Link to a brief history about the 1950 Stanley Cup finals.

http://en.wikipedia.org/wiki/1950_Stanley_Cup_Finals

Note the distribution and location of the Rangers home games during the finals. Zero in New York. A goalie who plays 10 out of 12 playoff games away from home yet reduces his GAA by app.4GAA deserves consideration.

Canadiens1958 is offline   Reply With Quote
Old
08-24-2010, 04:43 PM
  #19
seventieslord
Moderator
 
seventieslord's Avatar
 
Join Date: Mar 2006
Location: Regina, SK
Country: Canada
Posts: 26,228
vCash: 500
Quote:
Originally Posted by Canadiens1958 View Post
Link to a brief history about the 1950 Stanley Cup finals.

http://en.wikipedia.org/wiki/1950_Stanley_Cup_Finals

Note the distribution and location of the Rangers home games during the finals. Zero in New York. A goalie who plays 10 out of 12 playoff games away from home yet reduces his GAA by app.4GAA deserves consideration.
Absolutely - consideration. But not necessarily the award itself. The NY writers were there and saw all the games. To me, that's huge.

seventieslord is offline   Reply With Quote
Old
08-24-2010, 06:44 PM
  #20
Canadiens1958
Registered User
 
Canadiens1958's Avatar
 
Join Date: Nov 2007
Posts: 12,115
vCash: 500
Writer Voter Reliability

Quote:
Originally Posted by seventieslord View Post
Absolutely - consideration. But not necessarily the award itself. The NY writers were there and saw all the games. To me, that's huge.
Rather interesting response. So the same writers must have seen all the regular season games and all or some of them must have voted for the Hart Trophy.

Charlie Rayner won the 1950 Hart Trophy. The link below, provides the vote share per player:

http://hfboards.com/showthread.php?t...+trophy+voting

Notice that Edgar Laprade also received Hart Trophy consideration but Don Raleigh does not appear to have received any.

The lack of logical coherence in the writer voting is par for the course since their reliability and hockey acumen is often suspect and open to bias and influence - Stan F/Bobby Orr being a prime example. Conversely your interpretation is hilarious.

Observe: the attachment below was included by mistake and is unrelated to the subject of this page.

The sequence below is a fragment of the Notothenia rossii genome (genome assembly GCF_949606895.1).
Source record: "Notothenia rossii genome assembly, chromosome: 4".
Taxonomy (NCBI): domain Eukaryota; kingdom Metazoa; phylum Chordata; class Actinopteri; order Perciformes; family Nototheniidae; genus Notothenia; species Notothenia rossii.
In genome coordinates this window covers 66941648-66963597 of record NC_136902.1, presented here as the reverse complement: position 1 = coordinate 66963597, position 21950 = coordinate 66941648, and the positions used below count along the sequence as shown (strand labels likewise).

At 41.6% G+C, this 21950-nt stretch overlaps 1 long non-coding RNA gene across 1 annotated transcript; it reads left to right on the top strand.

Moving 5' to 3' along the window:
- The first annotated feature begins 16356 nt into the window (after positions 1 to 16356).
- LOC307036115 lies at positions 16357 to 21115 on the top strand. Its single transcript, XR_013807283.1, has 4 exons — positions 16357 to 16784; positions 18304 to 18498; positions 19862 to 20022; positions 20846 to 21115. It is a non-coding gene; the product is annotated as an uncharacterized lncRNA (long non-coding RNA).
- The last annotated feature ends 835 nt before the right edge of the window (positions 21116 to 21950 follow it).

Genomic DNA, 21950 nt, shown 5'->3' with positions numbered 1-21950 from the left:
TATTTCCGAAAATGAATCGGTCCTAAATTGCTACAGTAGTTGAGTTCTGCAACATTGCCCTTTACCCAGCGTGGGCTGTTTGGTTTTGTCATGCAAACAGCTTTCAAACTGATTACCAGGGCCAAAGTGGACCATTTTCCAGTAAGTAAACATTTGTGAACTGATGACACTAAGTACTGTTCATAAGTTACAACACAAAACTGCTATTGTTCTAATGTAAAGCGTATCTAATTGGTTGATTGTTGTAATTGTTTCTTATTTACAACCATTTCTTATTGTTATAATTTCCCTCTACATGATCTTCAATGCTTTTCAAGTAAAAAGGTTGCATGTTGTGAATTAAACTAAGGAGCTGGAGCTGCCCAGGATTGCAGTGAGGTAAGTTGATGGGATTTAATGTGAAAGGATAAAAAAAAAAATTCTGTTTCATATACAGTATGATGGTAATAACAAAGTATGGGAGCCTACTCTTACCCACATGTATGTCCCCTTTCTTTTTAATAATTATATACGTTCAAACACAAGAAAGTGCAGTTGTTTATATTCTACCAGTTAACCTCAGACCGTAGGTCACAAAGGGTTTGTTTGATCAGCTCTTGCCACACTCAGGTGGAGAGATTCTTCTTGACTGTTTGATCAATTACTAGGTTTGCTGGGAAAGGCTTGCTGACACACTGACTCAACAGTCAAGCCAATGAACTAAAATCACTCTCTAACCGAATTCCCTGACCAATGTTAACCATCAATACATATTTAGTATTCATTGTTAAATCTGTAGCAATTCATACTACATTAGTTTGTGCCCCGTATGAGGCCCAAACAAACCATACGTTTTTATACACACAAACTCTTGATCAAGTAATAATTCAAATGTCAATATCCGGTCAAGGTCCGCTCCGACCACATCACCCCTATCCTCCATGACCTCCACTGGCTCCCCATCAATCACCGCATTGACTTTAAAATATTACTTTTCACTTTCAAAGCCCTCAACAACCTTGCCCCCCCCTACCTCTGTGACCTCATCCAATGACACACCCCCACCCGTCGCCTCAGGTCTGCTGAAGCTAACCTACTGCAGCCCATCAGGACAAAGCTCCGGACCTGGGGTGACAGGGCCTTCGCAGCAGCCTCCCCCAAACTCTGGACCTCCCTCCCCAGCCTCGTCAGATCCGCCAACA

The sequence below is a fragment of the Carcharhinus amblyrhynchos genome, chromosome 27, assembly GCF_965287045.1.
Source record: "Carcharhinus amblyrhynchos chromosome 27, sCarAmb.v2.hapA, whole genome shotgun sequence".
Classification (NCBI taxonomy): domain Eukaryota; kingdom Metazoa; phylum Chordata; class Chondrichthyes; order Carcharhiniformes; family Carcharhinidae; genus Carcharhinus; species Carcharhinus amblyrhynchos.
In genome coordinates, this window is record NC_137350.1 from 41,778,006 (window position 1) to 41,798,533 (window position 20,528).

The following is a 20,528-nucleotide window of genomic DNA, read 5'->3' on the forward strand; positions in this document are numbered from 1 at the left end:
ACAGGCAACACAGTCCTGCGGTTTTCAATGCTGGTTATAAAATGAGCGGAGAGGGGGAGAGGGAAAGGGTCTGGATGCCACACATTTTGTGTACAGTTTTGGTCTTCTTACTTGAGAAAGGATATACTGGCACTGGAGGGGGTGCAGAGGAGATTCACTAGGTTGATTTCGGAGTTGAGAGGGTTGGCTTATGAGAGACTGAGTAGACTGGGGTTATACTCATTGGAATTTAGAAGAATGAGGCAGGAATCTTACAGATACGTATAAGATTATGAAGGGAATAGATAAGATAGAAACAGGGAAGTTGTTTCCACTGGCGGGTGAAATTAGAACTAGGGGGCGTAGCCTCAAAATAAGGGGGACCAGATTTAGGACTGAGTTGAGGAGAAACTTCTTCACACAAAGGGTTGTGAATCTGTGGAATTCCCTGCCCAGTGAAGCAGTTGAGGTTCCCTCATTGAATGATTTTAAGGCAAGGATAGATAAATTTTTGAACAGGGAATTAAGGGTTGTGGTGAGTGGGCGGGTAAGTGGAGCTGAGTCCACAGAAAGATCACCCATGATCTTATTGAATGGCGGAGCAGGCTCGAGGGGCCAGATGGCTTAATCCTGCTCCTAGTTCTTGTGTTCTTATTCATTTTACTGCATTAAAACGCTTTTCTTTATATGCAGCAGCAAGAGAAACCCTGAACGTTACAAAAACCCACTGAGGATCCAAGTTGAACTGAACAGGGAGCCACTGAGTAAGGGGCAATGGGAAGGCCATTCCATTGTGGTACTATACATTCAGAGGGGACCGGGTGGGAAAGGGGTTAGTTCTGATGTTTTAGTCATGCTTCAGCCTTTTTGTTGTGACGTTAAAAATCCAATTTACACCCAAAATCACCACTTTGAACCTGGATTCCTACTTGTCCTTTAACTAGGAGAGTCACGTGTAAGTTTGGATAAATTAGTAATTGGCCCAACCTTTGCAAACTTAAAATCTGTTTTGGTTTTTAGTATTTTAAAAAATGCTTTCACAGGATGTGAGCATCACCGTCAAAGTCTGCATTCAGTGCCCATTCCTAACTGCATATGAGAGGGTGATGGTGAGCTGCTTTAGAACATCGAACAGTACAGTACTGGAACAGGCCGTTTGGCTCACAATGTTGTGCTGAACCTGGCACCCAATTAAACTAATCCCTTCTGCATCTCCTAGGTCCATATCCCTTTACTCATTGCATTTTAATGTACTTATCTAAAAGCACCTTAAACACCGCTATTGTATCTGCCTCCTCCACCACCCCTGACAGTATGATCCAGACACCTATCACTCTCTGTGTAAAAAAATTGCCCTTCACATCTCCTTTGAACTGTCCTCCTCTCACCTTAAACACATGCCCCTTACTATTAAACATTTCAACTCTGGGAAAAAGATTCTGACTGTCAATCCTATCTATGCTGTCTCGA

BTW - thanks to Hockey Outsider for the Hart voting data.


Last edited by Canadiens1958: 08-24-2010 at 06:47 PM. Reason: typo/thanks
Canadiens1958 is offline   Reply With Quote
Old
08-24-2010, 06:55 PM
  #21
BM67
Registered User
 
BM67's Avatar
 
Join Date: Mar 2002
Location: In "The System"
Country: Canada
Posts: 4,601
vCash: 500
Strangely enough Laprade won the Rangers' regular season MVP award over Rayner that year as well as Raleigh taking the playoff MVP award. Rayner did win/share it 3 times, so maybe they were just tired of voting for him year after year.

BM67 is offline   Reply With Quote
Old
08-24-2010, 07:32 PM
  #22
Canadiens1958
Registered User
 
Canadiens1958's Avatar
 
Join Date: Nov 2007
Posts: 12,115
vCash: 500
Writer Voting

Quote:
Originally Posted by BM67 View Post
Strangely enough Laprade won the Rangers' regular season MVP award over Rayner that year as well as Raleigh taking the playoff MVP award. Rayner did win/share it 3 times, so maybe they were just tired of voting for him year after year.
Writer or media team voting often protects self-interest. You have a host of team awards ranging from MVP to Unsung Hero to Leadership. Usually these are split so that the media gets to deal with friendly dressing room.

Somewhat like Novice hockey where every player gets an award.

Canadiens1958 is offline   Reply With Quote
Old
08-24-2010, 08:34 PM
  #23
Axxellien
Registered User
 
Axxellien's Avatar
 
Join Date: Jun 2009
Location: Sherbrooke, Quebec
Country: Canada
Posts: 1,456
vCash: 500
Don Bones Raleigh:

Don Raleigh was a Star in New York. He was a very good forward & slick playmaker. Quite prominent in the late 1940s & early 1950s..He was the 1rst Winner of the Boucher Trophy, a Finalist for the Lady Byng Trophy, and Rangers Captain. A class act..


Last edited by Axxellien: 08-24-2010 at 08:50 PM.
Axxellien is offline   Reply With Quote
Old
08-24-2010, 11:07 PM
  #24
nik jr
Registered User
 
Join Date: Sep 2005
Country: Congo-Kinshasa
Posts: 10,798
vCash: 500
Quote:
Originally Posted by TheDevilMadeMe View Post
Also, at least one of Jack Darraugh's retro awards should have gone to Frank Nighbor IMO. Darraugh scored GWGs, but if you looked at newspaper articles, they talked about how Nighbor absolutely dominated the play at both ends of the rink.
based on reading again old newspapers, the ice allowed no on to dominate in '20.

ice was terrible in ottawa due to unusually warm weather and after debate about postponing game 2, the series was moved to toronto after 3 games. ice was soft, slushy and wet, play was very difficult, and offense was mostly solo rushes. toronto world reported that ottawa struggled with the western rules in game 4, even though they won fairly easily (3-0) in game 2 (georges boucher at rover was the star of game 2). toronto world said that game 2 was relatively easy for ottawa b/c seattle used exactly the same plays and tactics as they used in game 1.